The “Cancellation” of Gallipoli Commemoration in Armenian Media

The Armenian media follows every development in Turkey very attentively and with great interest.

Anything that happens in Turkey, whether it be that it’s snowing or a bus overturned, immediately becomes the most read story in Armenian news outlets. Armenia’s media picks up and shares especially news related to the Armenian Genocide.

This happened also in the case of the “cancellation” of the Gallipoli ceremonies. A radical opposition newspaper, Today’s Zaman, without citing any sources reported that “an unnamed source allegedly says that it’s possible that the celebration will be cancelled”; that is, the newspaper cancelled even its own text several times. But we accepted our wish as the reality and began to advertise it, which was our biggest mistake.

This time the Armenian media was unable to pick up the story from Turkish media because only Today’s Zaman had published the news. One simply has to know the Turkish media industry quite well and understand who publishes this or that “leaked” information for what reason.

Turkey’s parliamentary elections will be held on June 7, and Fethullah Gülen, who owns the newspaper Zaman, has been trying to build dams against Erdogan for two years. We Armenians are not the primary target of this misinformation. The newspaper had targeted Erdogan’s potential voters — to report his failure. And it did so in the paper’s English-language version, trying to bring the Turkish president’s failure to the international arena.

When information is “leaked”, often there isn’t another source to check its validity. And if Turkey is so important for us, it would be really good if major Armenian news outlets having ample means had an Istanbul-based Armenian correspondent or source to understand what is being discussed in Turkey.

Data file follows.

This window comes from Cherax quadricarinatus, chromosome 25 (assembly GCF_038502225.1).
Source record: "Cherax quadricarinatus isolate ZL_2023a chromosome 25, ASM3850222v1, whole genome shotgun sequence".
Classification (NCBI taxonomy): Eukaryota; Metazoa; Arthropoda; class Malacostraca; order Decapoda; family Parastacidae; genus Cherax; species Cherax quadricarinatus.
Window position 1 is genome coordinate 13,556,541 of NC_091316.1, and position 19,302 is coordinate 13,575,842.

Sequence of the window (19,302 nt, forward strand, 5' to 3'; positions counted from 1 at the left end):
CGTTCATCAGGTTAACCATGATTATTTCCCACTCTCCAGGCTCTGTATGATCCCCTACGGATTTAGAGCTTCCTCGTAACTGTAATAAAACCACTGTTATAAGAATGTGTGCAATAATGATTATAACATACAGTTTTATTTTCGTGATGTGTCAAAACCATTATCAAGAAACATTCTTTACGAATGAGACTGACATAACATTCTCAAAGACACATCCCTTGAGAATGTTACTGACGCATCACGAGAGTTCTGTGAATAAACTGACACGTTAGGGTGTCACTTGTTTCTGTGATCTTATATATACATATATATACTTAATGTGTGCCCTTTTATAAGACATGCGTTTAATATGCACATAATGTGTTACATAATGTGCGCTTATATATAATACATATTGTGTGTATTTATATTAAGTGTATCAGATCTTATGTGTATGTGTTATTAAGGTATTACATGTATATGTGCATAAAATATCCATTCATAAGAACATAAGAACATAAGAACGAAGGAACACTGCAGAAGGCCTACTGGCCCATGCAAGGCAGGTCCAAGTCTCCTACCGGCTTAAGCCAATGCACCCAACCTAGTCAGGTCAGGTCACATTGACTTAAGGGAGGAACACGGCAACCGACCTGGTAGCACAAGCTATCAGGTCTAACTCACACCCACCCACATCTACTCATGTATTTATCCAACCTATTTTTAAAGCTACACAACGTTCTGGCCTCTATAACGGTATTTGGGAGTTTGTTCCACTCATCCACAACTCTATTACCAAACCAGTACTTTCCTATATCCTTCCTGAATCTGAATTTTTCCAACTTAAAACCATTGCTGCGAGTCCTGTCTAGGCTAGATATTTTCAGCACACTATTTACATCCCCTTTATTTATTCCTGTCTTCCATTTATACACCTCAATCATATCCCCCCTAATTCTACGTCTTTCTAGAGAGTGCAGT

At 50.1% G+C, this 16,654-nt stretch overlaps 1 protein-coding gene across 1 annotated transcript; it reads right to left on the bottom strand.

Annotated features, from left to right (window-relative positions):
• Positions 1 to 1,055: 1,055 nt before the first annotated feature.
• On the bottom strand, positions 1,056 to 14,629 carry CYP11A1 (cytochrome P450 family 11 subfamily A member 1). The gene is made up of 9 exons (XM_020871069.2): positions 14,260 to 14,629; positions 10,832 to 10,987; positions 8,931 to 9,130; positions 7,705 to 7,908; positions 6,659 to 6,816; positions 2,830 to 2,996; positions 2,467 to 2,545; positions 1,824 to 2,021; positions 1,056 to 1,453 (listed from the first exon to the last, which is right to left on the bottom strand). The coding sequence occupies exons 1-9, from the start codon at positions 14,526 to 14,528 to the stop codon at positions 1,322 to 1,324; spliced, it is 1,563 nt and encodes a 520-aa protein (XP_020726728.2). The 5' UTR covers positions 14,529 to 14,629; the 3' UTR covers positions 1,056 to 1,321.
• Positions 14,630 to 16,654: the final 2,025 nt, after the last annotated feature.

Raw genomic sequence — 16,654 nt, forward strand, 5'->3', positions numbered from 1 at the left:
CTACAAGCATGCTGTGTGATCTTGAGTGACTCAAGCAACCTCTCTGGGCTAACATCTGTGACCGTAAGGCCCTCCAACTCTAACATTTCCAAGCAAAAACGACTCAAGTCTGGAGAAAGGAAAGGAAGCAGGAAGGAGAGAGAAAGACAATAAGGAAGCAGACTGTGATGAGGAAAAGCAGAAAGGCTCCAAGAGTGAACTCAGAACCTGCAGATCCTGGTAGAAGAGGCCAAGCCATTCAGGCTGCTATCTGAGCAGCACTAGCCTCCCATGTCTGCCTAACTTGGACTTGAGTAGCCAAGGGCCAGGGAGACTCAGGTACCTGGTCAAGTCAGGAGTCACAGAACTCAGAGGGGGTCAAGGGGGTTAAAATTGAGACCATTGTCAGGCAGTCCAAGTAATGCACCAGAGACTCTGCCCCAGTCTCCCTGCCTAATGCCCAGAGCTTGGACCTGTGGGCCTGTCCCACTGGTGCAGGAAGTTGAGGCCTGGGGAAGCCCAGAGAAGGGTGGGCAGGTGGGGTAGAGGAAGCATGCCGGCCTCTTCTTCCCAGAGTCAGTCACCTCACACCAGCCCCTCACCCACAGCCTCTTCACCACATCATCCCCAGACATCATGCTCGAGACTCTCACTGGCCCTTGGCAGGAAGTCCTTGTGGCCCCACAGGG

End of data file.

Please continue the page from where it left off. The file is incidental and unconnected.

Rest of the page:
The problem of Armenian media is that it simply translates and publishes the news, becoming an intermediary of Turkish provocation. The media must have a golden rule, without professional interpretation, not to publish news in translation if its validity cannot be checked from several sources.

The media must realize that it’s not a translator but a transmitter of news. And if there’s news related to developments in Turkey, they can ask experts for comments and put the responsibility on them.

I admit that there are news outlets chasing clicks and ratings that by using the word “Turkey” in their news stories just want to increase the number of visits to their website. I see the problem more so in professional news outlets, which likewise swallowed the bait and began to comment on something that wasn’t, in fact, true.

The media also made the retraction of the news a scandal: The Ministry of Foreign Affairs of Turkey presented the retraction without any comments or apology. There was no dialogue with readers. Just as it automatically translated the misinformation, in the same way it disseminated the retraction, without even trying to justify itself.

Artak Shakaryan

P.S. This article was written on February 27, 2015.

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